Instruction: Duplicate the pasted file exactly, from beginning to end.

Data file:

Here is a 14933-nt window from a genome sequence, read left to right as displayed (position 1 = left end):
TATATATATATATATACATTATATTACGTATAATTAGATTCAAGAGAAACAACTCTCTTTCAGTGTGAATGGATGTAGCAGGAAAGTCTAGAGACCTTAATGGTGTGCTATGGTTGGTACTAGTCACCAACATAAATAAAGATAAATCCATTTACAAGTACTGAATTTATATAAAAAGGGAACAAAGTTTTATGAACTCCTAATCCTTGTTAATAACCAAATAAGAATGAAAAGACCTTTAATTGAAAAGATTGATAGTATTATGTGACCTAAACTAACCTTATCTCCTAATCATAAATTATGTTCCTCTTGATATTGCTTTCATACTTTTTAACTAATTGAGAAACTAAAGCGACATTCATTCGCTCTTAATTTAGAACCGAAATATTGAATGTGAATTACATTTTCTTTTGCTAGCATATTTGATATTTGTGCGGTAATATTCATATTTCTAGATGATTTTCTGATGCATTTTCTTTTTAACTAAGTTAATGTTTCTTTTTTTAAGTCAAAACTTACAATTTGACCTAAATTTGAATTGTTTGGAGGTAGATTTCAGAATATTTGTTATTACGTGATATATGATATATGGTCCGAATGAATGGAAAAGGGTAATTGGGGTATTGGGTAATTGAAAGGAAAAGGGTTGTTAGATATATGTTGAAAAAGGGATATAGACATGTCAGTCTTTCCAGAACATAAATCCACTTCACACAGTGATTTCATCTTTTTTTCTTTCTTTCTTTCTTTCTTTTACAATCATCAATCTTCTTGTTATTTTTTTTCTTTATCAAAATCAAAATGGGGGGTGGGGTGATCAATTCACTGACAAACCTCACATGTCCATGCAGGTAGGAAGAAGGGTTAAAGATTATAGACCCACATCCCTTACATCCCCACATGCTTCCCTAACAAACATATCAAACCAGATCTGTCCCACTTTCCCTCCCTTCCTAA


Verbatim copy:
Here is a 14933-nt window from a genome sequence, read left to right as displayed (position 1 = left end):
TATATATATATATATACATTATATTACGTATAATTAGATTCAAGAGAAACAACTCTCTTTCAGTGTGAATGGATGTAGCAGGAAAGTCTAGAGACCTTAATGGTGTGCTATGGTTGGTACTAGTCACCAACATAAATAAAGATAAATCCATTTACAAGTACTGAATTTATATAAAAAGGGAACAAAGTTTTATGAACTCCTAATCCTTGTTAATAACCAAATAAGAATGAAAAGACCTTTAATTGAAAAGATTGATAGTATTATGTGACCTAAACTAACCTTATCTCCTAATCATAAATTATGTTCCTCTTGATATTGCTTTCATACTTTTTAACTAATTGAGAAACTAAAGCGACATTCATTCGCTCTTAATTTAGAACCGAAATATTGAATGTGAATTACATTTTCTTTTGCTAGCATATTTGATATTTGTGCGGTAATATTCATATTTCTAGATGATTTTCTGATGCATTTTCTTTTTAACTAAGTTAATGTTTCTTTTTTTAAGTCAAAACTTACAATTTGACCTAAATTTGAATTGTTTGGAGGTAGATTTCAGAATATTTGTTATTACGTGATATATGATATATGGTCCGAATGAATGGAAAAGGGTAATTGGGGTATTGGGTAATTGAAAGGAAAAGGGTTGTTAGATATATGTTGAAAAAGGGATATAGACATGTCAGTCTTTCCAGAACATAAATCCACTTCACACAGTGATTTCATCTTTTTTTCTTTCTTTCTTTCTTTCTTTTACAATCATCAATCTTCTTGTTATTTTTTTTCTTTATCAAAATCAAAATGGGGGGTGGGGTGATCAATTCACTGACAAACCTCACATGTCCATGCAGGTAGGAAGAAGGGTTAAAGATTATAGACCCACATCCCTTACATCCCCACATGCTTCCCTAACAAACATATCAAACCAGATCTGTCCCACTTTCCCTCCCTTCCTAA